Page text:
How AI is supercharging Argentina’s presidential election

November 17, 2023

The contenders for Argentina’s presidential election have been whittled down to Sergio Massa and Javier Milei with both candidates making extensive use of AI in their campaigns.

Propaganda and political posters are common features of elections but with the advances in generative AI, campaigns are leaning heavily into the technology.

The candidates themselves are an interesting side story to our focus on the AI aspect, but for context here’s a brief catchup.

In this corner, Sergio Massa, Peronist Minister in charge of Argentina’s beleaguered economy. In the opposite corner, Javier Milei, hard right, tantric sex instructor, former rock singer, and fan of Donald Trump.

In an effort to appeal to the socialist ideals of his supporters, Massa’s campaign put out a series of AI-generated posters, some of which would not look out of place in Soviet-era Russia.

Leaning into this, Milei’s campaign tweeted an image of Massa portrayed as AI’s aggregation of Mao meets Stalin.

Source: X

So far it seems a little tame, but then Massa’s team upped its AI electioneering game by exercising some cinematic creative license.

In an attempt to portray Massa as a soldier fighting on the side of right, his campaign used AI to insert him into a battle scene from the WW1 action movie 1917.


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And then, just to make sure you realize who the bad guy is, Massa’s campaign used AI to portray Milei as Alex, the ultraviolent, drug-laced milk-swilling character from A Clockwork Orange.


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None of these pieces of propaganda would be considered deepfakes created with the intent to mislead voters, but they are great examples of how AI is supercharging the creative outputs of campaign teams.

The line between truth and fiction got a little more blurred with some of the other content Massa’s team put out.

Milei is a libertarian with some interesting ideas including his stated support for the legalization of trading in human organs.

Massa’s team thought it would be a good idea to create a deepfake video purporting to show Milei explaining his views on the organ trade.

In the video, which is no longer on Instagram, ‘Milei’ says, “Imagine having kids and thinking that each is a long-term investment. Not in the traditional sense, but thinking of the economic potential of their organs.”

Massa’s campaign claimed the video was made in jest and obviously not intended to be seen as anything other than satire. But with gen AI getting as good as it has, very little is obvious anymore.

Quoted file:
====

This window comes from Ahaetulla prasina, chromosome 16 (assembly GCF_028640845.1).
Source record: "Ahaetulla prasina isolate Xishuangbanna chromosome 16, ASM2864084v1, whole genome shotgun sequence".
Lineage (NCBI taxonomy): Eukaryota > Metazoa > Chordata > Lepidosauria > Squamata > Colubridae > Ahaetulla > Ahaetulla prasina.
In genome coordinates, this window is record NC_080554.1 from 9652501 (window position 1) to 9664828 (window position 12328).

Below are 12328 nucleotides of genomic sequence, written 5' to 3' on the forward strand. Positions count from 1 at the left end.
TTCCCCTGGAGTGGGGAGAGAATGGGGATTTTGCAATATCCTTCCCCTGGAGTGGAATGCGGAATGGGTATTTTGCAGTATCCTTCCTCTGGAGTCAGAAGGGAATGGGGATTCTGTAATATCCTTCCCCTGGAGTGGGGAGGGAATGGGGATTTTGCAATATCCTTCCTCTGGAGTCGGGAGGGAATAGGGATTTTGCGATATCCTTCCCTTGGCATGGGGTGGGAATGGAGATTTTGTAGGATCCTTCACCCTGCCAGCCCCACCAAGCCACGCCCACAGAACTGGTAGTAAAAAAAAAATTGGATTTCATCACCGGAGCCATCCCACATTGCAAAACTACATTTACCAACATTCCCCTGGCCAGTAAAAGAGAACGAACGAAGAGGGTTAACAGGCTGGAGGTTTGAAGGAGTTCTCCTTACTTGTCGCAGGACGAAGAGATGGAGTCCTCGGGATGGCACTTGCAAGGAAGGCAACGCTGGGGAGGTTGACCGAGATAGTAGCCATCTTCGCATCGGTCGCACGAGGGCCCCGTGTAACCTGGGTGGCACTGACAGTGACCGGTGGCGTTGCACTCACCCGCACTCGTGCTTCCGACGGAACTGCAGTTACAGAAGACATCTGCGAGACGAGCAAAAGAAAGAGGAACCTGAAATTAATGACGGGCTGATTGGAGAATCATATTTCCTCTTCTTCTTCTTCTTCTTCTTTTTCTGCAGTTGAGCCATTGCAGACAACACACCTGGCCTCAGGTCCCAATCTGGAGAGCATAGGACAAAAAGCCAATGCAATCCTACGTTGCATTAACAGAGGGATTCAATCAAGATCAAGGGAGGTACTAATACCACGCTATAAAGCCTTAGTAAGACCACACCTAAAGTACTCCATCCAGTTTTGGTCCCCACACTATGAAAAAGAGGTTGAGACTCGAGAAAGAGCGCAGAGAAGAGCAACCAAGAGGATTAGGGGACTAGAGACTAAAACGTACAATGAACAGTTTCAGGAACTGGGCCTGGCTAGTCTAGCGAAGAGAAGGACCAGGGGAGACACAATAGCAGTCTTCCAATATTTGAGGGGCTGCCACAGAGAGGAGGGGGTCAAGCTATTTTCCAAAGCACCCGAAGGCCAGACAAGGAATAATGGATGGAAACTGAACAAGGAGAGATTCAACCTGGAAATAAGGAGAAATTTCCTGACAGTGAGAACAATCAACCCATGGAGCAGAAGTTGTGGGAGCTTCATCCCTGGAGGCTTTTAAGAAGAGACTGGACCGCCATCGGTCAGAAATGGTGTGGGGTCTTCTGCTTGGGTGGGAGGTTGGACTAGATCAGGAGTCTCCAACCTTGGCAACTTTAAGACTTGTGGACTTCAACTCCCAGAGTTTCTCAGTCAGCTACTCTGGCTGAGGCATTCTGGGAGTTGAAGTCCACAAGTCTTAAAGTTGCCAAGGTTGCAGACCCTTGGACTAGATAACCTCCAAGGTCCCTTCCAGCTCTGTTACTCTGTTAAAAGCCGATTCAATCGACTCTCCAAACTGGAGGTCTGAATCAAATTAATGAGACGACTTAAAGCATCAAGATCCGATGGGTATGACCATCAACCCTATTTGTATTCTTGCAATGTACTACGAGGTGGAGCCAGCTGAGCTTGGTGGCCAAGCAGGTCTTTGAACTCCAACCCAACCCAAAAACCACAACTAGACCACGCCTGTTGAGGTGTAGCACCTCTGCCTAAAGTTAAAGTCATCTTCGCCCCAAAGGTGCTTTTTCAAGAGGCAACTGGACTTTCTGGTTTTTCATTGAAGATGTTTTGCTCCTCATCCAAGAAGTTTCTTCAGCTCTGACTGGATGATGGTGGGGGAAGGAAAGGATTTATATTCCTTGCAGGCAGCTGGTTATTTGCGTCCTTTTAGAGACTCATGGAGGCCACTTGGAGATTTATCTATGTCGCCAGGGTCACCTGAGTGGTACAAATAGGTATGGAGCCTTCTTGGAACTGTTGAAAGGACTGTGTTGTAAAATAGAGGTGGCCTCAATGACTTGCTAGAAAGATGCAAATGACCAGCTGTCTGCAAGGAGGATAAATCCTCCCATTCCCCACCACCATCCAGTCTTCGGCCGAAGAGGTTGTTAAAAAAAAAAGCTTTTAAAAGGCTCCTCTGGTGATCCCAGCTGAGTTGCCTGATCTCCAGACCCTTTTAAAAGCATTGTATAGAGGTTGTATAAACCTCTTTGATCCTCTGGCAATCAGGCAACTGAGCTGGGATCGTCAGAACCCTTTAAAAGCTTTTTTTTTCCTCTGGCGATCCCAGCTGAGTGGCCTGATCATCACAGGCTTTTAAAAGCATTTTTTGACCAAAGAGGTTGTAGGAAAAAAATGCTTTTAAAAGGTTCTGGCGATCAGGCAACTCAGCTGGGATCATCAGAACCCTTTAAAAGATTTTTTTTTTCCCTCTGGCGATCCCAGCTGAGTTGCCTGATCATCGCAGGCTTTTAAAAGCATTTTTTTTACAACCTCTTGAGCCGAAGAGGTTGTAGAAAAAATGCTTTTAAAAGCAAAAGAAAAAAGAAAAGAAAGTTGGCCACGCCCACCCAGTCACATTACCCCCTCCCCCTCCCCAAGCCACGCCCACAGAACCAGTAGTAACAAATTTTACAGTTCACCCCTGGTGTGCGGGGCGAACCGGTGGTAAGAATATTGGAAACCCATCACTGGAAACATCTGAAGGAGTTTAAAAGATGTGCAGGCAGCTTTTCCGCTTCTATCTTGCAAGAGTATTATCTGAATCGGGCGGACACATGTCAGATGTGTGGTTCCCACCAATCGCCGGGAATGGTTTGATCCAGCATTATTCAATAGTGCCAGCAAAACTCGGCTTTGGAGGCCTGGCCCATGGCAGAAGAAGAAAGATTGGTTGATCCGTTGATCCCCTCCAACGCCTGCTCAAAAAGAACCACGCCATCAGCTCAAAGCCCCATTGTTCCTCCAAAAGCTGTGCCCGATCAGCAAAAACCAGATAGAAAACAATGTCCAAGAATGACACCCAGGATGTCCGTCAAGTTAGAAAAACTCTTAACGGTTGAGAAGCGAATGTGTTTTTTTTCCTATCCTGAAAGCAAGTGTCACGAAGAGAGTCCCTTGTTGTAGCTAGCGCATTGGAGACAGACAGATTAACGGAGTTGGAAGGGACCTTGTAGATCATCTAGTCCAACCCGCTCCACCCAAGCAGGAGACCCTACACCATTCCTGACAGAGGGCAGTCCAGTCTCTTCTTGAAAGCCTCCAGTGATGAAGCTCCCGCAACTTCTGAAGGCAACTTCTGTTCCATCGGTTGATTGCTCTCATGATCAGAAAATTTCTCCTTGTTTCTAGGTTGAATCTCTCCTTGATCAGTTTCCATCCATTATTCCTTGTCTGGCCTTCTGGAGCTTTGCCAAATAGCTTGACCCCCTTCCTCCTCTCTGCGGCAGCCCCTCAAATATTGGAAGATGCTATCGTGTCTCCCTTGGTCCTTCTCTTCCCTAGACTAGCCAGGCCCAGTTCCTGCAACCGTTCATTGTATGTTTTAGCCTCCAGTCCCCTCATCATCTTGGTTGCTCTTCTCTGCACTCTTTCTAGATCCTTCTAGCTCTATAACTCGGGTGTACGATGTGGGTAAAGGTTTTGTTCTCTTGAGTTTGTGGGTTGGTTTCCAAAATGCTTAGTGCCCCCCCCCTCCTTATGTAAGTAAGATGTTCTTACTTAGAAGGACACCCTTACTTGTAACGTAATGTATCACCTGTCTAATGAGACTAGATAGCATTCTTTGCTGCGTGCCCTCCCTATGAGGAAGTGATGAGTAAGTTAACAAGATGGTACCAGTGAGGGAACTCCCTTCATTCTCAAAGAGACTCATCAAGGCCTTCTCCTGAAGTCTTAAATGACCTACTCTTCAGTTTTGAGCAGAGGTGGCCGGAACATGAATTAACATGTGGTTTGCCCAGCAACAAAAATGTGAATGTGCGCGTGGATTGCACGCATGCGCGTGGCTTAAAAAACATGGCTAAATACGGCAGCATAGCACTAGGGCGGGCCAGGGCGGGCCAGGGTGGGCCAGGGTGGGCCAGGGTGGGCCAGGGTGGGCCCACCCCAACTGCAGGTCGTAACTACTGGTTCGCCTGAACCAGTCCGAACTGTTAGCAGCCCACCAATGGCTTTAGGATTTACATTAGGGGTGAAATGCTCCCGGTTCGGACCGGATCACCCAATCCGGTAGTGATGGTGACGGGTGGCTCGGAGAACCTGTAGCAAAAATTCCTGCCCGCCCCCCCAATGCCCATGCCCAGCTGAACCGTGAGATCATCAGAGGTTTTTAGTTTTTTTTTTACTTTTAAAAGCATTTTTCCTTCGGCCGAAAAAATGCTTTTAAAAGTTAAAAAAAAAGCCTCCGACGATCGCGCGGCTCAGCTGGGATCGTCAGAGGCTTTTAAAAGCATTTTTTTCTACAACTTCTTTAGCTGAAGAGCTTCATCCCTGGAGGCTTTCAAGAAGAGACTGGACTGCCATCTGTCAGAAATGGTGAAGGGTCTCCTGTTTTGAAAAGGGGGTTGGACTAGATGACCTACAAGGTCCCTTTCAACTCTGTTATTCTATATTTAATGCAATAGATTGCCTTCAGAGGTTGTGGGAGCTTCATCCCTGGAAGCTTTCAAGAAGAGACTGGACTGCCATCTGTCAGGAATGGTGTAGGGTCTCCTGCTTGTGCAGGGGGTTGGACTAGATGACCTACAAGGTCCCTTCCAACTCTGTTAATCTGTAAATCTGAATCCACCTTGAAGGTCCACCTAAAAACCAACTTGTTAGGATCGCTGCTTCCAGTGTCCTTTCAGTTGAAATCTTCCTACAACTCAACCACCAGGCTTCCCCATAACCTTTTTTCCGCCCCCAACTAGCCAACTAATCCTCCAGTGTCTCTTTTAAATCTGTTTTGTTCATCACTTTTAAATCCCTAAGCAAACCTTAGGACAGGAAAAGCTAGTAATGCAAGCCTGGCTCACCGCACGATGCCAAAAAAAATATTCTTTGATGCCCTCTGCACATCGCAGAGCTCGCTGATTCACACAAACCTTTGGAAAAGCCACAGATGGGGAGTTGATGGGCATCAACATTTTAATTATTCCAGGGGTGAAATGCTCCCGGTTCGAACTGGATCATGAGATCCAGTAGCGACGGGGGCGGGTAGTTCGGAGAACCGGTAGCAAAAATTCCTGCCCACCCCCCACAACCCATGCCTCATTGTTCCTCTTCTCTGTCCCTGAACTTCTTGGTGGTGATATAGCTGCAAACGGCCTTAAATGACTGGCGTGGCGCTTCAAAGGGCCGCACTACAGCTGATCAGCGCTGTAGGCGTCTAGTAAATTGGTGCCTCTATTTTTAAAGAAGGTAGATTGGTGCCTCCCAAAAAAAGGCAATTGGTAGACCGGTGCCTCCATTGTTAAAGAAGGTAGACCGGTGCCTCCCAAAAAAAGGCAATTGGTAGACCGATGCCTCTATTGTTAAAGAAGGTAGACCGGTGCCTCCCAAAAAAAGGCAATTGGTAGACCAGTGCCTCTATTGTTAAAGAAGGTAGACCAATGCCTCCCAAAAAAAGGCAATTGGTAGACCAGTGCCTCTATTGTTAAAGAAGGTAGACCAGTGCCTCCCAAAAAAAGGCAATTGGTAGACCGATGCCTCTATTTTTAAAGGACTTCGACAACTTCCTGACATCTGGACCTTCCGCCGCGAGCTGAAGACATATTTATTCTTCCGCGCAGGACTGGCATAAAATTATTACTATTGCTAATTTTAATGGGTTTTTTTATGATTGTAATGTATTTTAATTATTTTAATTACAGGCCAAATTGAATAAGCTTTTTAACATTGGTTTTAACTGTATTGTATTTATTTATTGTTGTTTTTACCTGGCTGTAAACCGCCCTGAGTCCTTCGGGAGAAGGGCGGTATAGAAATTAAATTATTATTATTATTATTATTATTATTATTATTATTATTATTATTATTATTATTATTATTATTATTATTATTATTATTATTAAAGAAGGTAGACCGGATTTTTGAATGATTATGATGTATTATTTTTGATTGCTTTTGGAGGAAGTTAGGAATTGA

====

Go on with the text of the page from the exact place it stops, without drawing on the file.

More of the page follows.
The boy who cried ‘fake!’

When politicians employ AI to the extent they have in these Argentinian elections, the distinction between truth and lie all but disappears. And often this confusion is used to dismiss uncomfortable truths as AI-generated lies.

Some of Massa’s critics accused him of being under the influence of drugs after a video did the rounds showing him looking exhausted after a campaign event.

His supporters, presumably drunk on their own AI-fueled campaign, immediately claimed the video was an AI fake. Massa’s drug habits are unclear, but the video turned out to be real.

AI is so good at faking things that aren’t true, that it’s become all too easy to call ‘Fake!’ when the truth is a little awkward.

In their 2018 paper titled “Deep Fakes: A Looming Challenge for Privacy, Democracy, and National Security”, lawyers Chesney and Citron coined this paradox “the liar’s dividend’.

The abstract of the paper said that AI’s “ability to distort reality has taken an exponential leap forward with “deep fake” technology.” When you consider how gen AI has advanced since this paper was written, 2018 feels like it was decades ago.

One of the beneficiaries of the liar’s dividend was Patricia Bullrich, a candidate who dropped out earlier in the election.

Her pick for economy minister, Carlos Melconian, was accused of sexual harassment and offering jobs for sex. When incriminating audio of Melconian making these comments and speaking about “taming” women leaked, Bullrich immediately dismissed the recordings as AI fakes.

People can “make voices using Artificial Intelligence, cut videos, insert audios that nobody knows where they’re from,” she said.

It turns out the clip was made by editing audio that was recorded somewhere between 2015 and 2017. Despite the editing, the individual pieces of audio were eventually acknowledged as authentic by Bullricht’s colleagues.

Entertaining and scary

It’s easy to be entertained by the drama and creativity that AI has brought to these elections. But beyond the entertainment value lies the prospect of AI destroying the credibility of candidates, or endowing it where there was little to start with.

When you look at how quickly AI tech is advancing we begin to get some idea of what the US presidential election campaigns will look like next year.

Meta, Google, and YouTube all require different degrees of disclosure now when political ads use AI-generated content. How X and Instagram deal with ‘creative’ AI political ads remains to be seen.

Even so, expect AI to be a key enabler of the electioneering videos, ads, and robocalls the American public will be subject to.

Argentina’s AI election is likely to be just a foregleam of things to come. Gen AI in 2024 will, to borrow Sam Altman’s words, make Argentinian AI electioneering propaganda look “quaint”.

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Eugene van der Watt

Eugene comes from an electronic engineering background and loves all things tech. When he takes a break from consuming AI news you'll find him at the snooker table.


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